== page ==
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Sunday, April 04, 2010

Perspective...

The ExpertDabbler, shared an article over the weekend. He has consistently shared interesting and thought provoking stuff.. (so that credit goes to PK).

After reading through the article, realized a few things which made me go WTF?

There are people who live among us, who realize what it means to live frugally only when they are in dire straits.

As a household with both adults working (and another adult who comes and helps us out at least 6 months a year with the kids, thereby enabling us to work harder 6 months a year) we currently do a lot of the things that are featured in the article and have been for as long as we can remember.

a. we always use the public library for books, CD's, DVD's etc. True that we have a blockbuster mail order account where we pay under 8 bucks a month to watch newer movies, but by far the biggest movie expense for us is watching Desi movies in the local theater with friends or family. Reliance has pretty much bought all local theaters and they have established a price monopoly for Indian movies screened locally. (If only someone could break that or they realize their ticket prices are high.. or Blockbuster/Netflix/Youtube start online streaming of new releases for lower prices?.. anyways back to topic)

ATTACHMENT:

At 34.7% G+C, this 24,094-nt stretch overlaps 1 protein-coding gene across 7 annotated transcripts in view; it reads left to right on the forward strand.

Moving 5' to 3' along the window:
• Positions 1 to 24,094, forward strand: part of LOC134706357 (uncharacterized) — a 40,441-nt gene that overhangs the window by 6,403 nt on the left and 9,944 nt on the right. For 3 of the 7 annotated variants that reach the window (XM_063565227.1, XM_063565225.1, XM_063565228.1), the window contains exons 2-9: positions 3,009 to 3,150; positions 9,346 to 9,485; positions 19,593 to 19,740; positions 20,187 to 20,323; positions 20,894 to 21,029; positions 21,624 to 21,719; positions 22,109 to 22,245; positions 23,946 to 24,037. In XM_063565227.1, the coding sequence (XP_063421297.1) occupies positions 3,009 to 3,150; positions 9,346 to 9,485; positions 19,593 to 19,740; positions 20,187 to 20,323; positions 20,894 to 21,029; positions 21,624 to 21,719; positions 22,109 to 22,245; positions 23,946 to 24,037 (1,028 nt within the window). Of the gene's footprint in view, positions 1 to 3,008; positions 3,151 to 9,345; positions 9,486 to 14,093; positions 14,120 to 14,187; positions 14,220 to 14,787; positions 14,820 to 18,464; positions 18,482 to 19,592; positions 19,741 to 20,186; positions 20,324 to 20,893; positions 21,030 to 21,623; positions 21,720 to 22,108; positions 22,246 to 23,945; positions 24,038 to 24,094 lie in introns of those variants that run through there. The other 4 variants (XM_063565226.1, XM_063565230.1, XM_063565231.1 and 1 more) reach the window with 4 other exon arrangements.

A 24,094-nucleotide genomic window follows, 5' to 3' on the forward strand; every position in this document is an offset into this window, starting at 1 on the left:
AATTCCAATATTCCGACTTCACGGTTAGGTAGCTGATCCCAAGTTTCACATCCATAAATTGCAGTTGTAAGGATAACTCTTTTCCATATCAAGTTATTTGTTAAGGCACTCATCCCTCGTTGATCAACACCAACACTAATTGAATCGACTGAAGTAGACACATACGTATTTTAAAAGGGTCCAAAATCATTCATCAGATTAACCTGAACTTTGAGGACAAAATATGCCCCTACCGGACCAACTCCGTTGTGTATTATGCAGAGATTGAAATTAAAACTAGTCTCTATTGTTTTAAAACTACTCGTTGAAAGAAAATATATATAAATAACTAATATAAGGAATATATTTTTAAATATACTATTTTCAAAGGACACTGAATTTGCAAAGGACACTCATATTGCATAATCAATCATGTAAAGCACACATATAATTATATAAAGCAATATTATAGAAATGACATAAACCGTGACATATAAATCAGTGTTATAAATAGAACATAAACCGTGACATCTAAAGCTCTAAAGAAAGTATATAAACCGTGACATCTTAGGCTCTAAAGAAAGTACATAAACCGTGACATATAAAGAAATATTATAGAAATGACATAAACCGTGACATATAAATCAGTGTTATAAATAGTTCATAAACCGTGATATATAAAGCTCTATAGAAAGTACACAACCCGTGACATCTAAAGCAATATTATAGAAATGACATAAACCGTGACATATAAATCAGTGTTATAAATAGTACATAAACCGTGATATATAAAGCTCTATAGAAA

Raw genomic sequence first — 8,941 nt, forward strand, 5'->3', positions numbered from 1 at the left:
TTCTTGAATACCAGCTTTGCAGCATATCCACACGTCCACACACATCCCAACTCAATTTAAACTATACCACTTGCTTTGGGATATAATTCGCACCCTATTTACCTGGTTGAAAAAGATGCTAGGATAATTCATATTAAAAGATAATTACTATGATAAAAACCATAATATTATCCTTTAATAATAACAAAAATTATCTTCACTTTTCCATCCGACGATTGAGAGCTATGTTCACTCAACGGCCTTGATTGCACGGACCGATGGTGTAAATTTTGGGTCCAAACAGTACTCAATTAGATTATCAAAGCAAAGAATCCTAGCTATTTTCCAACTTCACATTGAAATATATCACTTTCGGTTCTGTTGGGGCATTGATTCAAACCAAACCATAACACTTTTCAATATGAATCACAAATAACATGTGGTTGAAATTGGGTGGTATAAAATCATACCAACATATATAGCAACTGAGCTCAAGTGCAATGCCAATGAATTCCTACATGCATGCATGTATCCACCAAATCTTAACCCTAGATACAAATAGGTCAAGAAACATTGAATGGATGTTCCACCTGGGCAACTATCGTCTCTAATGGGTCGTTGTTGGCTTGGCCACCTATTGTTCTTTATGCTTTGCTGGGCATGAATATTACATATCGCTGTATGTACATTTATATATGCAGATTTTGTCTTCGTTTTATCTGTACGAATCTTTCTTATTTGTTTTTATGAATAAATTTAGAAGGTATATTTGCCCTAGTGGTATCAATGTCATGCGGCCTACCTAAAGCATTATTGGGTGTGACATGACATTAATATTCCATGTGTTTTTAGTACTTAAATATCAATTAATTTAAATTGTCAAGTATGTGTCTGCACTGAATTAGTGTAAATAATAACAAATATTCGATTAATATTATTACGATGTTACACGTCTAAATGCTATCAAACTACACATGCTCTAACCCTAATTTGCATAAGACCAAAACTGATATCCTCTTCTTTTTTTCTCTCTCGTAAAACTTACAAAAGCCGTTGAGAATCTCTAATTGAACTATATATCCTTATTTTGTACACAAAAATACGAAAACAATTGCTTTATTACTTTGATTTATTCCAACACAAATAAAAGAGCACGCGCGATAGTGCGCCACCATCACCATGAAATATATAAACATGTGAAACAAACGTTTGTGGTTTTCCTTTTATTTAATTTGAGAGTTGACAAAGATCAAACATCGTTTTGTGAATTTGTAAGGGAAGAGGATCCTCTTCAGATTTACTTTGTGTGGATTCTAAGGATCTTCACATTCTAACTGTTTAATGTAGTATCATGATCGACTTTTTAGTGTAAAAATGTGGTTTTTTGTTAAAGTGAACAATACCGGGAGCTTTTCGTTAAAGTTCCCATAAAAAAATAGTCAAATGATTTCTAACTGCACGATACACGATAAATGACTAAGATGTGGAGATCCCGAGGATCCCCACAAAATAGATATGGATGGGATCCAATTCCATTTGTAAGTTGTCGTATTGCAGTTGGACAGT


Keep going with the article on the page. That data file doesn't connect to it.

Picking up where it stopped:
b. we always pack our lunch. Me 98% of the time and San 95% of the time. We eat outside as a family once every week at Bhavikas for <12 bucks for all 5 of us! Sometimes we go outside (maybe once a month) and splurge 40$ at Saravana Bhavan or the likes of it.. but that is usually a once a month affair these days.

c. Used to Bike where possible (or at least tried to) till the accident. Now it is going to be a slow start again. We don't have fancy SUV's. We buy cars that we know will last us at least 10+ years and still have decent fuel efficiency. Not exactly your Prius buyer but then again, we just decide to get as fuel efficient as the wallet would permit.

d. We still use coupons where possible and always do our homework before buying things.. sometimes we wait for years to buy things. Almost all our clothes shopping is done on India trips (granted everyone cannot do that, but we offset the cost of the flight tickets by shopping for a year/two worth of clothes).

e. we always take our kids to the local parks to play. At the most it is paying 6$ in parking for the entire day to visit any of the California state parks for a full day of fun, be it a beach, a hike with waterfalls, or just a plain picnic on a bench with home cooked food under some really tall old trees.

The thing that really hit me was: